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1. The act of confronting or the state of being confronted, especially a meeting face to face.
a. A conflict involving armed forces: a nuclear confrontation.
b. Discord or a clash of opinions and ideas: an age of ideological confrontation.
3. A focused comparison: an essay that brought elements of biography, autobiography, and general European history into powerful, meaningful confrontation.

con′fron·ta′tion·al adj.
con′fron·ta′tion·ist n.


(ˌkɒnfrʌnˈteɪʃən) or archaic


1. the act or an instance of confronting
2. (Government, Politics & Diplomacy) a situation of mutual hostility between two powers or nations without open warfare
3. a state of conflict between two antagonistic forces, creeds, or ideas etc
ˌconfronˈtational adj


(ˌkɒn frənˈteɪ ʃən, -frʌn-)

1. an act of confronting.
2. the state of being confronted.
3. a meeting of persons face to face.
4. an open conflict of opposing ideas, forces, etc.



beard the lion in his den To confront face-to-face; to oppose another boldly and openly on his turf; to challenge. W. S. Gilbert used this expression in Iolanthe (1882).

bell the cat To dare to confront danger at its source, despite overwhelming odds. The allusion is to a fable recounted in Langland’s Piers Plowman (1377). A group of mice continually harassed by a certain cat met to decide what to do about the problem. One old mouse suggested that a bell hung around the cat’s neck would serve to warn the mice of the feline’s approach. This idea was greeted with much enthusiasm until a bright young mouse brought up the question, “But who will bell the cat?”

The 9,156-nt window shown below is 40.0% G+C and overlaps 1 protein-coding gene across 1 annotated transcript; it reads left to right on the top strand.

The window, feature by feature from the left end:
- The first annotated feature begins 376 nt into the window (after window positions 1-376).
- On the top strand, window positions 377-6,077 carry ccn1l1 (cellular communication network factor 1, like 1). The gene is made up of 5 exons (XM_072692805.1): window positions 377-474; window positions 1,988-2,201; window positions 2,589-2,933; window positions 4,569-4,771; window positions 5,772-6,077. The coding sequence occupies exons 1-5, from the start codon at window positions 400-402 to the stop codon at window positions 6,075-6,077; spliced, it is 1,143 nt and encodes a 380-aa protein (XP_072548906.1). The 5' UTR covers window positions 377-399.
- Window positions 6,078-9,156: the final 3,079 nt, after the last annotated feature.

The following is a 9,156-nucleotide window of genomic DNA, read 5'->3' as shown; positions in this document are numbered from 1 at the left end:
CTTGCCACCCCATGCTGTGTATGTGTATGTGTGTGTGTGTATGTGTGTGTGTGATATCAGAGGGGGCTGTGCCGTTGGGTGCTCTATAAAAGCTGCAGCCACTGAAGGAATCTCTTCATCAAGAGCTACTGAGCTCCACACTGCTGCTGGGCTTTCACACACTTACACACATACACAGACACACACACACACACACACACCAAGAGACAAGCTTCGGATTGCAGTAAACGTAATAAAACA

come to grips with To face up to a problematic situation and deal or cope with it; to tackle a problem head-on in an attempt to get it under control; to grapple or struggle with a dilemma or difficulty. The idea of confronting an opposing force suggests that the expression may derive from a sport such as wrestling. This theory is highly conjectural, however, because the many meanings and uses of grip allow for a variety of possible explanations.

face the music To confront stoically the consequences of one’s deeds; to face up to an unpleasant or trying experience. This expression may have originated in the theater, where actors and actresses nervously awaited their cues to come onstage and thus “face the music” in the pit. Another origin may lie in the military practice of mustering soldiers in full battle regalia for inspection, often at the call of a bugle. Figuratively, this term refers to a personal confrontation for which one must gather courage.

in the teeth of In direct opposition to; straight against, without a buffer; confronting, face to face; in defiance or in spite of. This expression of unknown origin dates from the 13th century. The oldest examples of its use describe direct confrontation between two forces: